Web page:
Surviving a volcano eruption – what would you do?
So hopefully most of you know that I place a lot of value in learning survival techniques related to hiking, as well as teaching hiking related survival techniques.
From complex topics such as thermoregulation (which most hikers seem to struggle with), too simple topics such as ‘never hit the trail without a compass’ (which almost every hiker I encounter on the trail and ask, does not have, and which I require for every person on my guided trips) to some of the more complex survival techniques such as compass navigation, when to allow yourself to get wet in the rain and when not too (which might sound simple but is a complex issue that is a key aspect of thermoregulation and highly variant upon other weather conditions) — all of these are topics I have written about and taught on over the last five years (and learned a great deal of myself by being out there and forcing myself to learn more and more about these issues).
Every so often, however, a hiking related survival issue comes up that makes me, if not downright forces me, to grab my extra small moleskin notebook (http://amzn.to/1ompW2P) and scribble some notes on things I have never thought about or encountered before while out hiking.
Earlier this morning I was reading an article that made me go “umm” and reach over and pull out my moleskin and jot down some notes. The article was this one: http://space.io9.com/violent-eruption-traps-hikers-at-mount-ontake-japan-1639813357 and it is all about a volcano eruption in Japan.
There was one specific video that make me cringe, knowing that if such a situation happened to me, I would have to proceed based on nothing more than some adaptation of SERE, rather than being able to evade and survive such a situation because I had already trained and prepared myself mentally and educationally on such a situation.
Watch the following video and from the very start think “what are the first five actions I should be taking at this very moment“.
Perhaps the scariest moment of this video is at the 45 second mark when the camera looks back up the trail and you see a line of people behind you and the ash cloud coming down and covering every single person. That moment is what caused me to just pause the video and go “OMG, what in the world would I be doing?”
Do you stop and hope for the best?
Do you link up arms with somebody else?
Do you take 60-90 seconds and use some cordage (perhaps shoe laces, bungee cord from your backpack, or some 550 cord if you’re one of those type of hikers) and tie-up with another hiker?
Do you immediately grab your bandana, buff, or shemagh and cover your mouth and nose? There is no way you can prevent breathing in gases but at least you can keep the ash from filling up your mouth, throat and lungs.
Do you make sure you have very easy access to your water bottles for if you need to quickly wash out your eyes or stave off dry-throat issues?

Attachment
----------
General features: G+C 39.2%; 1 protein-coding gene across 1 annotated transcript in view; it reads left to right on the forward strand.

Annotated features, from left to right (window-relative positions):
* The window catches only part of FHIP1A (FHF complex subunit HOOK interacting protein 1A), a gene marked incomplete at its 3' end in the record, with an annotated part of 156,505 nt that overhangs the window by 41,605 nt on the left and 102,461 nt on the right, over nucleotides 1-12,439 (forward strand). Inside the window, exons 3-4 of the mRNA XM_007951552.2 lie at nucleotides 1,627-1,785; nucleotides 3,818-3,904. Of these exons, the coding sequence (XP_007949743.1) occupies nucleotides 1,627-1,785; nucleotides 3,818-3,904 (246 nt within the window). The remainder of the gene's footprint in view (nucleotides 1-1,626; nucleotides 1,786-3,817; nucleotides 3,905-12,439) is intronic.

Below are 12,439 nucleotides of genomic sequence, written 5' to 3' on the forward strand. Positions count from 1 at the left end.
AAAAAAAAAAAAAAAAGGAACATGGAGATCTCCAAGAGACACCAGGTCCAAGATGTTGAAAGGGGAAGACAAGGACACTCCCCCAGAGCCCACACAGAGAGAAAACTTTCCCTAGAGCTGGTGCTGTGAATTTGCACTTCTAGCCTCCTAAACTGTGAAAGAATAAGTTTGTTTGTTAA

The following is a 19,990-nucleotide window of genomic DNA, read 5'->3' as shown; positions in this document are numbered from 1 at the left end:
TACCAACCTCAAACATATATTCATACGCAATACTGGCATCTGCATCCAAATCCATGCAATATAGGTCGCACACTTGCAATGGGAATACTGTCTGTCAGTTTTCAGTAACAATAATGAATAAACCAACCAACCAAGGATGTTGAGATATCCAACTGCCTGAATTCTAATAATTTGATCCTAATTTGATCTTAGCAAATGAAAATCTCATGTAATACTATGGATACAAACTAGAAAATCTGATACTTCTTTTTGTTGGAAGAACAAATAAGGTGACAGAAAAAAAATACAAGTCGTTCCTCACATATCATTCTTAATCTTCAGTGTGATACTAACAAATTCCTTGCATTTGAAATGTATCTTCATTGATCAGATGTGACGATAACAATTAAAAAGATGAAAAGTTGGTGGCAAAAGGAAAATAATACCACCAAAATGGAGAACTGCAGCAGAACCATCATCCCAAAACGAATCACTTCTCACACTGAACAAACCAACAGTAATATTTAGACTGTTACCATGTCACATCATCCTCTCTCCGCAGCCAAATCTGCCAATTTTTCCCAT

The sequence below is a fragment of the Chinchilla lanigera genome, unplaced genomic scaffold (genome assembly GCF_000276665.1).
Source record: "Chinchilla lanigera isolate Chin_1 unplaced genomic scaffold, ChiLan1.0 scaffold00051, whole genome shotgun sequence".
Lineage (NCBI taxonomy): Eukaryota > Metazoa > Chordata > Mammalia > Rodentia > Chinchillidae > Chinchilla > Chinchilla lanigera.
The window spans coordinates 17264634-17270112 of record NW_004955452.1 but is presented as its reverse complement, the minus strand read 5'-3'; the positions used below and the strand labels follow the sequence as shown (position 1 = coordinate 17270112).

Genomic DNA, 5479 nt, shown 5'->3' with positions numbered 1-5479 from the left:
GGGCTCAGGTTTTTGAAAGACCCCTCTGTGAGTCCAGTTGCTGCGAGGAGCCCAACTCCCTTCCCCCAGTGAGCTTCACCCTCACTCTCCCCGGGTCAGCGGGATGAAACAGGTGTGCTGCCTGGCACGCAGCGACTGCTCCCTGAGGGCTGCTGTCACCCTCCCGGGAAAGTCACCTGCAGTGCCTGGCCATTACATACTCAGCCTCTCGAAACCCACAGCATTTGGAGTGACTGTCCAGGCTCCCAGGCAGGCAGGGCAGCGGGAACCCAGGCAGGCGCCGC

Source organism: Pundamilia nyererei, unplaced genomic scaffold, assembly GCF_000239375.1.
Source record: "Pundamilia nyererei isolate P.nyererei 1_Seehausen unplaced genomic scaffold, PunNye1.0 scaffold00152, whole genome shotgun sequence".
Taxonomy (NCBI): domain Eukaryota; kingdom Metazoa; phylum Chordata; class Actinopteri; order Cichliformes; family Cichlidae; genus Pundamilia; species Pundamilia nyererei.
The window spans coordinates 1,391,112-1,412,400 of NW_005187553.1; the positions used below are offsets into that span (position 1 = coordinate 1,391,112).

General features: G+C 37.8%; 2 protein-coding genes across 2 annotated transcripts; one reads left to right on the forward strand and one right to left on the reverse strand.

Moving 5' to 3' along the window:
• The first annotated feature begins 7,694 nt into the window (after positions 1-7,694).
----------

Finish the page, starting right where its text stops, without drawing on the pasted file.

What evacuation risk assessment are you going to quickly run through your mind (and share with fellow hikers if you are hiking with a pack) to determine if the best course of action is to get the hell out of dodge and risk injury by running, or hunkering down where you are and hoping you can wait it out, or what about quickly setting up your shelter and hoping it can withstand the gale force abuse when the ash cloud hits.
These are just five of the questions that came to me when I was watching that short 90 second video. Since I first saw it and grabbed my moleskin I have since come up with 17 questions that I felt I should invest some time into answering. There is a very slim chance I would ever need to put these type of questions into actual use, but a HUGE part of survival, even hiking related survival, is knowing how you would handle a situation if it ever did become something you were faced with.
I would love to hear some well thought-out questions, and even possible answers to your questions, to this issue. Watch the video, jot down some questions on what you find yourself thinking about when watching it. Then watch the video again three or four more times and start thinking up answers to your questions. Find a bit of healthy fear in watching the video – force yourself to go “oh ****” (that healthy fear of the situation) and freeze-frame yourself in that moment and think to yourself “ok, what am I going to do in the next 60 seconds, the next three minutes, and the next 6 minutes” – anything beyond that is probably going to be too late to do anything anyway.
I look forward to (a) what initial questions you find yourself asking regarding ‘(the: what do I do…‘) as well as (b) what steps of actions you feel would be best to address each of the questions you come up with.
Hopefully you can come up with at least five steps that you feel you should take – I would love to hear them.